What is it like to be so well-known for one song right now when you've written three different records with lots of really good songs on them?

Mr. PETER MOREN (Singer, Peter Bjorn and John; Songwriter): It's good because people buy the album, and hopefully, they like some of the other songs. But it's bad if they only like that song. It's a bit bad. But it's good because we get some financial support. Some bad - but I mean - yeah, I can stay in New York for a while because of that song. So that's nice. But I hope that eventually people get into the other songs as well.

BURBANK: What's the weirdest place that you've heard that song? I mean, most unexpected.

Mr. MOREN: Well, I heard the James Blunt cover, did you hear that?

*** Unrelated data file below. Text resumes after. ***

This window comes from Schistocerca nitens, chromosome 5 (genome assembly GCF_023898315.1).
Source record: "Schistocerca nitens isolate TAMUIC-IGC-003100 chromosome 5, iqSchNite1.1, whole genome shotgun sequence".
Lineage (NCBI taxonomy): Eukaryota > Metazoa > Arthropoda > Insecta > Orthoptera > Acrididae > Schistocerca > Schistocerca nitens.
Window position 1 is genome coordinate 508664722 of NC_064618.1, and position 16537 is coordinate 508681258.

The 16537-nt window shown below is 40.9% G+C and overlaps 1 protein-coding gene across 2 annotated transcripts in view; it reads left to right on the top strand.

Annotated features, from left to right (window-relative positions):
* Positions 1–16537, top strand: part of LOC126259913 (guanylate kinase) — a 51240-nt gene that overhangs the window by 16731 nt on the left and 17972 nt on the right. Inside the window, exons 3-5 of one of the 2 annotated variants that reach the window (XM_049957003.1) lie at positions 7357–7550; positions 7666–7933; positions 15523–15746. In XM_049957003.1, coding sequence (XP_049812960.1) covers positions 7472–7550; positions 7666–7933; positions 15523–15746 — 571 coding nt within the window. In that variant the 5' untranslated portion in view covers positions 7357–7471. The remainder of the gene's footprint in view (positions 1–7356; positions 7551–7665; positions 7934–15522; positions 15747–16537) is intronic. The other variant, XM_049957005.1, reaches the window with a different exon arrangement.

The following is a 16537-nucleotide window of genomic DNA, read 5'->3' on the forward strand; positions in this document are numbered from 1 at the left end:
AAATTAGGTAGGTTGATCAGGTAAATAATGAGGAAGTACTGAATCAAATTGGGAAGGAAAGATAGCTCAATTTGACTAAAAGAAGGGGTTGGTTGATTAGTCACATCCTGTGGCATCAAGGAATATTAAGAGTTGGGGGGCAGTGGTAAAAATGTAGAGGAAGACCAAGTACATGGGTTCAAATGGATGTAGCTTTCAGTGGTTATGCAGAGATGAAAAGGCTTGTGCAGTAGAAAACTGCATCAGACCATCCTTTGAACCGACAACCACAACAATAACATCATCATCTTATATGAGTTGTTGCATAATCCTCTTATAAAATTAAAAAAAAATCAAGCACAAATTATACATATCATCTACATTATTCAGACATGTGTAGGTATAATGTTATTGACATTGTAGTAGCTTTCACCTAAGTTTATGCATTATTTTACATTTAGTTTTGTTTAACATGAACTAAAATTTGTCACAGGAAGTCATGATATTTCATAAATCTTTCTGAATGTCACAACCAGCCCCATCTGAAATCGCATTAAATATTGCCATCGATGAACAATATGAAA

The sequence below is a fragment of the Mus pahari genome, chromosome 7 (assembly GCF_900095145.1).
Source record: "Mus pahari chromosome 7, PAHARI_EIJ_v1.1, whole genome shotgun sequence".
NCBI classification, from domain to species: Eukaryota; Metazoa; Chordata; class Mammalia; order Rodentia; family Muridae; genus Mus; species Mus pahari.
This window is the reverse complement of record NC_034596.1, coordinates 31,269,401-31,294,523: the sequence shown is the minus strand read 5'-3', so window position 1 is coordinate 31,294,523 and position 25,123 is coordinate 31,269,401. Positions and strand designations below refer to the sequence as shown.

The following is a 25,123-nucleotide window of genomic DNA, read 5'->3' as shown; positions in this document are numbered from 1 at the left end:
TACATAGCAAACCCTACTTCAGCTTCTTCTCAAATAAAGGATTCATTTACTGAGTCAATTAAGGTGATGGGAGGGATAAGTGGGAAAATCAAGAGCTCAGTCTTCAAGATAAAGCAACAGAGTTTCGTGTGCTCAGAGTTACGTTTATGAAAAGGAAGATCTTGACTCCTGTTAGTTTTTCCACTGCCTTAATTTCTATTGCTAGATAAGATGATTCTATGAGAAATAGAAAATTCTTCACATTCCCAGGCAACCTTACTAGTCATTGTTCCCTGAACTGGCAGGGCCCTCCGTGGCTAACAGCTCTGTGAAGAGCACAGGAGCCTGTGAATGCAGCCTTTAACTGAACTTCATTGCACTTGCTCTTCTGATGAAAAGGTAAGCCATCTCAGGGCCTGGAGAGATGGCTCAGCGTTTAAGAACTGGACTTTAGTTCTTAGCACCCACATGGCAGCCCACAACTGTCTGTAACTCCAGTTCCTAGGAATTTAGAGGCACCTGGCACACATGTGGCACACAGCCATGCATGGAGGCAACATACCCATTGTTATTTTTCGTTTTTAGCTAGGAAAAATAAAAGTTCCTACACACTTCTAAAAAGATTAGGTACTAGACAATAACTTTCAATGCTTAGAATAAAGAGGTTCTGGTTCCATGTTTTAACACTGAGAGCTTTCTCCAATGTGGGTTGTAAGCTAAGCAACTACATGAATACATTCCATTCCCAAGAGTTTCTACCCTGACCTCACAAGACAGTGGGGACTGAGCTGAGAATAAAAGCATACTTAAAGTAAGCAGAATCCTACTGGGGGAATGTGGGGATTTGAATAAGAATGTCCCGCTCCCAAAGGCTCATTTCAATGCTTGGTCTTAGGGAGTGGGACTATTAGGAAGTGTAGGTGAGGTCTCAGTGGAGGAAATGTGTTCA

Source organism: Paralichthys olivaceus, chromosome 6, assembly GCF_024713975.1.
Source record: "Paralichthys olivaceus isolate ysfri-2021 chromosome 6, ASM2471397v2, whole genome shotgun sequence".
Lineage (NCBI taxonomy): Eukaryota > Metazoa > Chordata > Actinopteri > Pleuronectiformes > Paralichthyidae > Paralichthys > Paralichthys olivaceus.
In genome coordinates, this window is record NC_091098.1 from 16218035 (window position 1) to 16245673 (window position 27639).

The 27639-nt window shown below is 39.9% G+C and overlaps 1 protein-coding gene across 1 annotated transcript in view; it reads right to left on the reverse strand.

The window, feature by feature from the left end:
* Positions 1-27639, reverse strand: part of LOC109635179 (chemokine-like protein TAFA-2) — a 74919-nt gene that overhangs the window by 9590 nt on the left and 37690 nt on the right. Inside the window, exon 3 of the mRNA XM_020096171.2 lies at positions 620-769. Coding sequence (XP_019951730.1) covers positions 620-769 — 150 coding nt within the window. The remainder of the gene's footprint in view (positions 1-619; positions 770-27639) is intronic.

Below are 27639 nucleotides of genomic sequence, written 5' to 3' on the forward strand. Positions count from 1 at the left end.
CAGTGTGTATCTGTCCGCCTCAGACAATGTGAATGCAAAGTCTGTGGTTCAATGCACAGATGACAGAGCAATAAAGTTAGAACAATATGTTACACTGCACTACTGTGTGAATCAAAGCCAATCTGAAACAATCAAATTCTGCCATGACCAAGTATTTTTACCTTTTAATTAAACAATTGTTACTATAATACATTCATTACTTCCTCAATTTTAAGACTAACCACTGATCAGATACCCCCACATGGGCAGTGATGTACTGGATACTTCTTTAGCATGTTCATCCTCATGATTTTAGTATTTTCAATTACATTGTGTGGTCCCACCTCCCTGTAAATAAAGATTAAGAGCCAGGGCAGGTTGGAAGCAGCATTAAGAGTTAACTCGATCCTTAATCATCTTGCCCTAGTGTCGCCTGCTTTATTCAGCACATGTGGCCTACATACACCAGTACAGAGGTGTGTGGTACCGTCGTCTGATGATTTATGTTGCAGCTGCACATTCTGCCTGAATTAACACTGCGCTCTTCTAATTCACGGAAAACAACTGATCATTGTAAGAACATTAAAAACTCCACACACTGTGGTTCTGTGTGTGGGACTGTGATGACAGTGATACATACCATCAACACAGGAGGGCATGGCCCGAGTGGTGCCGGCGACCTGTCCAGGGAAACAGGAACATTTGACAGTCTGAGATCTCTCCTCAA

Mr. MOREN: That was pretty weird. And then meeting him, like, the day after and denying that we heard the cover because we didn't found out. Yeah. (Unintelligible) side or something (unintelligible).


I think he didn't like the cover. Was that the idea?

BURBANK: James Blunt…

Mr. MOREN: No comment.

(Soundbite of laughter)

STEWART: He answered the question. He didn't really care for the cover.

BURBANK: That's the "You're Beautiful" guy?


Mr. MOREN: Yeah.

BURBANK: Oh, right. Have you been in a, you know, in a store or walking down the street and heard it come blaring out of someone's window and thought, hey, that's my song?

Mr. MOREN: You hear people whistle occasionally. You don't really know. And also like sitting in restaurants and it's coming on, you can't really tell if they recognize you or it's just accident, I don't know. That's pretty weird actually. It kind of upsets me. I don't want to hear it when I'm eating.